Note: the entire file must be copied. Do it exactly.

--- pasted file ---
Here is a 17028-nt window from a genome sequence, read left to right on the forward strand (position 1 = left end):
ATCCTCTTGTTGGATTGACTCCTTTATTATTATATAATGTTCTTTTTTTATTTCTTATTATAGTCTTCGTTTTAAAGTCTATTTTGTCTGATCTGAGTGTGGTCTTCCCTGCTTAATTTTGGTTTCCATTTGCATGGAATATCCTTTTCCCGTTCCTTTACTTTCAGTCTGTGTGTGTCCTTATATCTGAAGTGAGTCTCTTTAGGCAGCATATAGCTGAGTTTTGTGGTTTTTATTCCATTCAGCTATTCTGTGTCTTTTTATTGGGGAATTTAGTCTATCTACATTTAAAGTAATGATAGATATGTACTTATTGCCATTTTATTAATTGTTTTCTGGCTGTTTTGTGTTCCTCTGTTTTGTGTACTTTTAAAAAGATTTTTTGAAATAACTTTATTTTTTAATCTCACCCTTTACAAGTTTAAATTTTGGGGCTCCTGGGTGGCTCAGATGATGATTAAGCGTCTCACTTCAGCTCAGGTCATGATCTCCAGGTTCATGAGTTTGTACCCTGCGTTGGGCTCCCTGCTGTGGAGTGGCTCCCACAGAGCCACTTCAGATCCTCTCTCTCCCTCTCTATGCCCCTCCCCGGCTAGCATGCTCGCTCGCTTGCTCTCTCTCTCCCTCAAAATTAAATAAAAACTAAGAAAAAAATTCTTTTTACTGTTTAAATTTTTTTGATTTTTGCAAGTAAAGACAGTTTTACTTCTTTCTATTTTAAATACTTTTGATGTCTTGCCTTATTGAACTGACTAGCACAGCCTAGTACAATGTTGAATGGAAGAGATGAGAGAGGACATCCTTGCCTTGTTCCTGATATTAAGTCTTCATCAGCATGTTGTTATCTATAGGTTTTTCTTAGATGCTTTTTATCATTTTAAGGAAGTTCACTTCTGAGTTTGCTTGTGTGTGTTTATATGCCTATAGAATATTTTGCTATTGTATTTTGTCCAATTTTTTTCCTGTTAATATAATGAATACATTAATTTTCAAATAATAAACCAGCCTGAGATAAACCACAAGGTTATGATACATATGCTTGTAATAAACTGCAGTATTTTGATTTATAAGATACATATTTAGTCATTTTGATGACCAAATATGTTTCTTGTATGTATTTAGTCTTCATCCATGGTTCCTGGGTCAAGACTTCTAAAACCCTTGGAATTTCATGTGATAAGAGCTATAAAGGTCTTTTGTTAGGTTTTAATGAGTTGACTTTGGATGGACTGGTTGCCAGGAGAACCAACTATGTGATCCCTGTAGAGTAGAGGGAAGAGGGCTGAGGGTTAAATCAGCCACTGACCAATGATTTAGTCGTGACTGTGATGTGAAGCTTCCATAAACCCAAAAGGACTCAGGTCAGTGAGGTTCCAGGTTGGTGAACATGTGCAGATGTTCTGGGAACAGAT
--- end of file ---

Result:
Here is a 17028-nt window from a genome sequence, read left to right on the forward strand (position 1 = left end):
ATCCTCTTGTTGGATTGACTCCTTTATTATTATATAATGTTCTTTTTTTATTTCTTATTATAGTCTTCGTTTTAAAGTCTATTTTGTCTGATCTGAGTGTGGTCTTCCCTGCTTAATTTTGGTTTCCATTTGCATGGAATATCCTTTTCCCGTTCCTTTACTTTCAGTCTGTGTGTGTCCTTATATCTGAAGTGAGTCTCTTTAGGCAGCATATAGCTGAGTTTTGTGGTTTTTATTCCATTCAGCTATTCTGTGTCTTTTTATTGGGGAATTTAGTCTATCTACATTTAAAGTAATGATAGATATGTACTTATTGCCATTTTATTAATTGTTTTCTGGCTGTTTTGTGTTCCTCTGTTTTGTGTACTTTTAAAAAGATTTTTTGAAATAACTTTATTTTTTAATCTCACCCTTTACAAGTTTAAATTTTGGGGCTCCTGGGTGGCTCAGATGATGATTAAGCGTCTCACTTCAGCTCAGGTCATGATCTCCAGGTTCATGAGTTTGTACCCTGCGTTGGGCTCCCTGCTGTGGAGTGGCTCCCACAGAGCCACTTCAGATCCTCTCTCTCCCTCTCTATGCCCCTCCCCGGCTAGCATGCTCGCTCGCTTGCTCTCTCTCTCCCTCAAAATTAAATAAAAACTAAGAAAAAAATTCTTTTTACTGTTTAAATTTTTTTGATTTTTGCAAGTAAAGACAGTTTTACTTCTTTCTATTTTAAATACTTTTGATGTCTTGCCTTATTGAACTGACTAGCACAGCCTAGTACAATGTTGAATGGAAGAGATGAGAGAGGACATCCTTGCCTTGTTCCTGATATTAAGTCTTCATCAGCATGTTGTTATCTATAGGTTTTTCTTAGATGCTTTTTATCATTTTAAGGAAGTTCACTTCTGAGTTTGCTTGTGTGTGTTTATATGCCTATAGAATATTTTGCTATTGTATTTTGTCCAATTTTTTTCCTGTTAATATAATGAATACATTAATTTTCAAATAATAAACCAGCCTGAGATAAACCACAAGGTTATGATACATATGCTTGTAATAAACTGCAGTATTTTGATTTATAAGATACATATTTAGTCATTTTGATGACCAAATATGTTTCTTGTATGTATTTAGTCTTCATCCATGGTTCCTGGGTCAAGACTTCTAAAACCCTTGGAATTTCATGTGATAAGAGCTATAAAGGTCTTTTGTTAGGTTTTAATGAGTTGACTTTGGATGGACTGGTTGCCAGGAGAACCAACTATGTGATCCCTGTAGAGTAGAGGGAAGAGGGCTGAGGGTTAAATCAGCCACTGACCAATGATTTAGTCGTGACTGTGATGTGAAGCTTCCATAAACCCAAAAGGACTCAGGTCAGTGAGGTTCCAGGTTGGTGAACATGTGCAGATGTTCTGGGAACAGAT